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Int J Hyg Environ Health. 2009 Nov;212(6):599-611. doi: 10.1016/j.ijheh.2009.04.005. Epub 2009 Jun 2.

Assessment of polychlorinated biphenyl congeners, thyroid stimulating hormone, and free thyroxine among New York state anglers.

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  • 1Department of Environmental Health Sciences, University at Albany, State University of New York, One University Place, Rm. #153, Rensselaer, NY 12144, USA. mbloom@uamail.albany.edu

Abstract

Experimental literature suggests that polychlorinated biphenyls (PCBs) alter thyroid function however studies of non-occupational or acute exposures in human populations have presented equivocal results. This study considered associations between PCBs and thyroid function biomarkers in a specially selected subsample of participants from the New York State Angler Cohort Study, with the goal of hypotheses generation. Between 1995 and 1997, 38 subjects donated a blood specimen and completed a questionnaire. Sera were analyzed for 77 PCB congeners, beta-HCH, DDE, HCB, mirex, oxychlordane, and trans-nonachlor using GC-ECD, as well as for lipids components, thyroid stimulating hormone (TSH) and free thyroxine (FT(4)). A priori, the sum of all 77 measured PCB congeners, 27 individual PCB congeners with literature evidence for thyroid effects, their sum, DDE, and HCB were chosen as potential predictors for thyroid function. Age, body mass index, cigarette smoking, gender, and use of thyroid relevant medications were considered as important covariates. Adjusted for log total serum lipids, significant (P<0.05) bivariate correlations were demonstrated for log PCB IUPAC #s 153 (r=0.33), 170 (r=0.38), 171+156 (r=0.36), and 180 (r=0.35) with FT(4); however none were observed for log TSH. Using a forward stepwise selection procedure and confounder evaluation algorithm, log PCB #170 was a significant positive predictor of serum FT(4) (beta=1.55 95%CI 0.04-3.07), adjusted for mean centered log PCB #187 and log serum total lipids. This association may be explained by competitive binding to serum thyroid binding proteins by PCB #170, its hydroxylated metabolite 4'-OH-PCB172, or other related but unconsidered compounds. However, bias due to the use of a competitive analog assay for free hormone measurement, random error, or uncontrolled confounding cannot be excluded. The results of this study suggest that Lake Ontario sportfish consumers may comprise a high risk population for PCB related thyroid function alteration and warrant a larger confirmatory investigation.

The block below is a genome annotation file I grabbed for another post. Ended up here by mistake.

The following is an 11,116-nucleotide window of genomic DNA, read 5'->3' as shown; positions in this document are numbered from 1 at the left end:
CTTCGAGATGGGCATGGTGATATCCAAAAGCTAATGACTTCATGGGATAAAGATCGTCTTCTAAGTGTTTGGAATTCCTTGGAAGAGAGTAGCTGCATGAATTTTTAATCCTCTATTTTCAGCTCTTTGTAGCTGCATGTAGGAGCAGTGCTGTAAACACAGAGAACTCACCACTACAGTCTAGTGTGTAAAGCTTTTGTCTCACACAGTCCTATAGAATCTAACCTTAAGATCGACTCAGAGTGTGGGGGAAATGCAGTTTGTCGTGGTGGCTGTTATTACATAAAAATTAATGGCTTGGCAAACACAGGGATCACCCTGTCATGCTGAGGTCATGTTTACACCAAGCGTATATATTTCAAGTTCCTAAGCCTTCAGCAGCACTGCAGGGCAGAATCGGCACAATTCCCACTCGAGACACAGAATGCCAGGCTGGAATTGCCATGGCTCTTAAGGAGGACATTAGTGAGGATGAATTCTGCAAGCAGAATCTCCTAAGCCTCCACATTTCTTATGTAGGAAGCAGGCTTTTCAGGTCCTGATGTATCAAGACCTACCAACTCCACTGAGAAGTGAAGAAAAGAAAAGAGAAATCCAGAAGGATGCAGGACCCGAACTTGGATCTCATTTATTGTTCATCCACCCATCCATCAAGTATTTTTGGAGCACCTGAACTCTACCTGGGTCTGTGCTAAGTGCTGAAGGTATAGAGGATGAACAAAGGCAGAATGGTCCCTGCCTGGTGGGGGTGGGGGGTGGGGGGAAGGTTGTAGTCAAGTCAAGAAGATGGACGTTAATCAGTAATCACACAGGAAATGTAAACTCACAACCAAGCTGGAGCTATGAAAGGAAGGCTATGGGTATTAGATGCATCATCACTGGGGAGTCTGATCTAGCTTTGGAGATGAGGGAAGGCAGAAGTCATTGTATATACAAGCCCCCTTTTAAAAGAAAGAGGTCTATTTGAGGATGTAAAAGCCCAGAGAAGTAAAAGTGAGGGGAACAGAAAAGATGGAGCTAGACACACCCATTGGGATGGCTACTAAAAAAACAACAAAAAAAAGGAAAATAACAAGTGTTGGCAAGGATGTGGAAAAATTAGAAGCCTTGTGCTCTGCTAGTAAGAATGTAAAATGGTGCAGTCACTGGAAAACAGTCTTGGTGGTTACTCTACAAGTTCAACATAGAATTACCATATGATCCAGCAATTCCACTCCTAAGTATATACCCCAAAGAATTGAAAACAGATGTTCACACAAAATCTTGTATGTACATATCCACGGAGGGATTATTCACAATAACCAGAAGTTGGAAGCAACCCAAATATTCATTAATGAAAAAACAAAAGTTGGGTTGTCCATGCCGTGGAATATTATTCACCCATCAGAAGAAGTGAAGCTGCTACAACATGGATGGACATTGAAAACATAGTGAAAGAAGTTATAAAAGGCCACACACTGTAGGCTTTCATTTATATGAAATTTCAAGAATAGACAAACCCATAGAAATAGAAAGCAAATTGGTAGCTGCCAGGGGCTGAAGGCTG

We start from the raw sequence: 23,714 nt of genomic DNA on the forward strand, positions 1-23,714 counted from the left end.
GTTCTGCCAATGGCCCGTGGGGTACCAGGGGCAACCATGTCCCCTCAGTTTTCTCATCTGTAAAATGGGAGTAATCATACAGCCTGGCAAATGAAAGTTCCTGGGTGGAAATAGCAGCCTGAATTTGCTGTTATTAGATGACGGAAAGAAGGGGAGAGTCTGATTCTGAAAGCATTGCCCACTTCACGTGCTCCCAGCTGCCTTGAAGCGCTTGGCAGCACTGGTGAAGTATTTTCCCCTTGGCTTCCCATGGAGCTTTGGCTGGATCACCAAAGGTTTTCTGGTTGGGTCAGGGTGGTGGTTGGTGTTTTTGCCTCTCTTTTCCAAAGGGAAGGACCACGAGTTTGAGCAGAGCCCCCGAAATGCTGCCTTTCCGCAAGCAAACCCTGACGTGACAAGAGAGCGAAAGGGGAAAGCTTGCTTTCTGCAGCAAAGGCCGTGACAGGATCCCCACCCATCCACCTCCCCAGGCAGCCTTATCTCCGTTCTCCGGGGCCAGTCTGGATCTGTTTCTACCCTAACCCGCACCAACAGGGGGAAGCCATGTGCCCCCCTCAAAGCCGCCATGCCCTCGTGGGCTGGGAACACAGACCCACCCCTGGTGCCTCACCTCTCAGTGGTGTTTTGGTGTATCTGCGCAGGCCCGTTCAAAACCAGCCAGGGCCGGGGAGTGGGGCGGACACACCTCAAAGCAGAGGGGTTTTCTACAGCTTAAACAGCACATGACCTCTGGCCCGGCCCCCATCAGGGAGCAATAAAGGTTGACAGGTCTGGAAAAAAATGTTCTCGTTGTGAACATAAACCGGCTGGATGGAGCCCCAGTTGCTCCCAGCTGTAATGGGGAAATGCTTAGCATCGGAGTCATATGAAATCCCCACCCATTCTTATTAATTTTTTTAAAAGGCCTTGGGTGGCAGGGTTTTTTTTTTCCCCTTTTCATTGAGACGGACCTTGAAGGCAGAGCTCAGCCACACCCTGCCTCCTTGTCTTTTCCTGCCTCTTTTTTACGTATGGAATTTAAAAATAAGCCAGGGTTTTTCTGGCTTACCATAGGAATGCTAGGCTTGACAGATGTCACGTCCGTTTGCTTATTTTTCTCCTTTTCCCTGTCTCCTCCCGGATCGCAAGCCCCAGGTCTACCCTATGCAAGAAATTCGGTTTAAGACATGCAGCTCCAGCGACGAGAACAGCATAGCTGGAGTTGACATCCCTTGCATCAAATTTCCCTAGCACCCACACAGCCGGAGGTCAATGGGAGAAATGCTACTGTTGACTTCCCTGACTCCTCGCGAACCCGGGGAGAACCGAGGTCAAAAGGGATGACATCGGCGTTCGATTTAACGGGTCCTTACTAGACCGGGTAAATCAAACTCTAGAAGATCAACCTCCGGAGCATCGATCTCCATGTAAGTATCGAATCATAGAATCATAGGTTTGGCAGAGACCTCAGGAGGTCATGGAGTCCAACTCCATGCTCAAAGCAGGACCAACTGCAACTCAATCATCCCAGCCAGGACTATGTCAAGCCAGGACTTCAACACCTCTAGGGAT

PMID:
19493696
[PubMed - indexed for MEDLINE]
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